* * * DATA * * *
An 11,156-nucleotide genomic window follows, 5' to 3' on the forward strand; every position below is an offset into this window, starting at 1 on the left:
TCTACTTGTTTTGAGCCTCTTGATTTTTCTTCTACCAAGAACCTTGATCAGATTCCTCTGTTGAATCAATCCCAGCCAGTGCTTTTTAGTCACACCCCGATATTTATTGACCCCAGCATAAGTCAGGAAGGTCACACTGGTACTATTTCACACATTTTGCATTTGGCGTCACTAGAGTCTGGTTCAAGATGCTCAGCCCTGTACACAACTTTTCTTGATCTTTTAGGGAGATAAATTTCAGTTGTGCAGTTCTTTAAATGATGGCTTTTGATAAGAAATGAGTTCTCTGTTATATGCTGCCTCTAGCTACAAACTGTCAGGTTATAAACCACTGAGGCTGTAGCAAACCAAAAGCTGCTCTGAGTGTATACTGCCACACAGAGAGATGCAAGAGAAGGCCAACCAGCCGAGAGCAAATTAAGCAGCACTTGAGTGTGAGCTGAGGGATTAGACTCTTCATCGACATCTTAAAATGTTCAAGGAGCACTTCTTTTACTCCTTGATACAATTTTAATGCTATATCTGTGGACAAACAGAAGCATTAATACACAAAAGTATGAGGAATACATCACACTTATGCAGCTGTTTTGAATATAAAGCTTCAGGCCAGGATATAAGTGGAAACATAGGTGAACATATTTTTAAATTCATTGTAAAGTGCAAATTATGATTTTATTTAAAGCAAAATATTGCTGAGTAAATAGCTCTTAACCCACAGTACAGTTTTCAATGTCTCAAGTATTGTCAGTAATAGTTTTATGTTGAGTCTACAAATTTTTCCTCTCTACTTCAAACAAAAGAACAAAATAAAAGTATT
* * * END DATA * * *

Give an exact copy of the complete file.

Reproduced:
An 11,156-nucleotide genomic window follows, 5' to 3' on the forward strand; every position below is an offset into this window, starting at 1 on the left:
TCTACTTGTTTTGAGCCTCTTGATTTTTCTTCTACCAAGAACCTTGATCAGATTCCTCTGTTGAATCAATCCCAGCCAGTGCTTTTTAGTCACACCCCGATATTTATTGACCCCAGCATAAGTCAGGAAGGTCACACTGGTACTATTTCACACATTTTGCATTTGGCGTCACTAGAGTCTGGTTCAAGATGCTCAGCCCTGTACACAACTTTTCTTGATCTTTTAGGGAGATAAATTTCAGTTGTGCAGTTCTTTAAATGATGGCTTTTGATAAGAAATGAGTTCTCTGTTATATGCTGCCTCTAGCTACAAACTGTCAGGTTATAAACCACTGAGGCTGTAGCAAACCAAAAGCTGCTCTGAGTGTATACTGCCACACAGAGAGATGCAAGAGAAGGCCAACCAGCCGAGAGCAAATTAAGCAGCACTTGAGTGTGAGCTGAGGGATTAGACTCTTCATCGACATCTTAAAATGTTCAAGGAGCACTTCTTTTACTCCTTGATACAATTTTAATGCTATATCTGTGGACAAACAGAAGCATTAATACACAAAAGTATGAGGAATACATCACACTTATGCAGCTGTTTTGAATATAAAGCTTCAGGCCAGGATATAAGTGGAAACATAGGTGAACATATTTTTAAATTCATTGTAAAGTGCAAATTATGATTTTATTTAAAGCAAAATATTGCTGAGTAAATAGCTCTTAACCCACAGTACAGTTTTCAATGTCTCAAGTATTGTCAGTAATAGTTTTATGTTGAGTCTACAAATTTTTCCTCTCTACTTCAAACAAAAGAACAAAATAAAAGTATT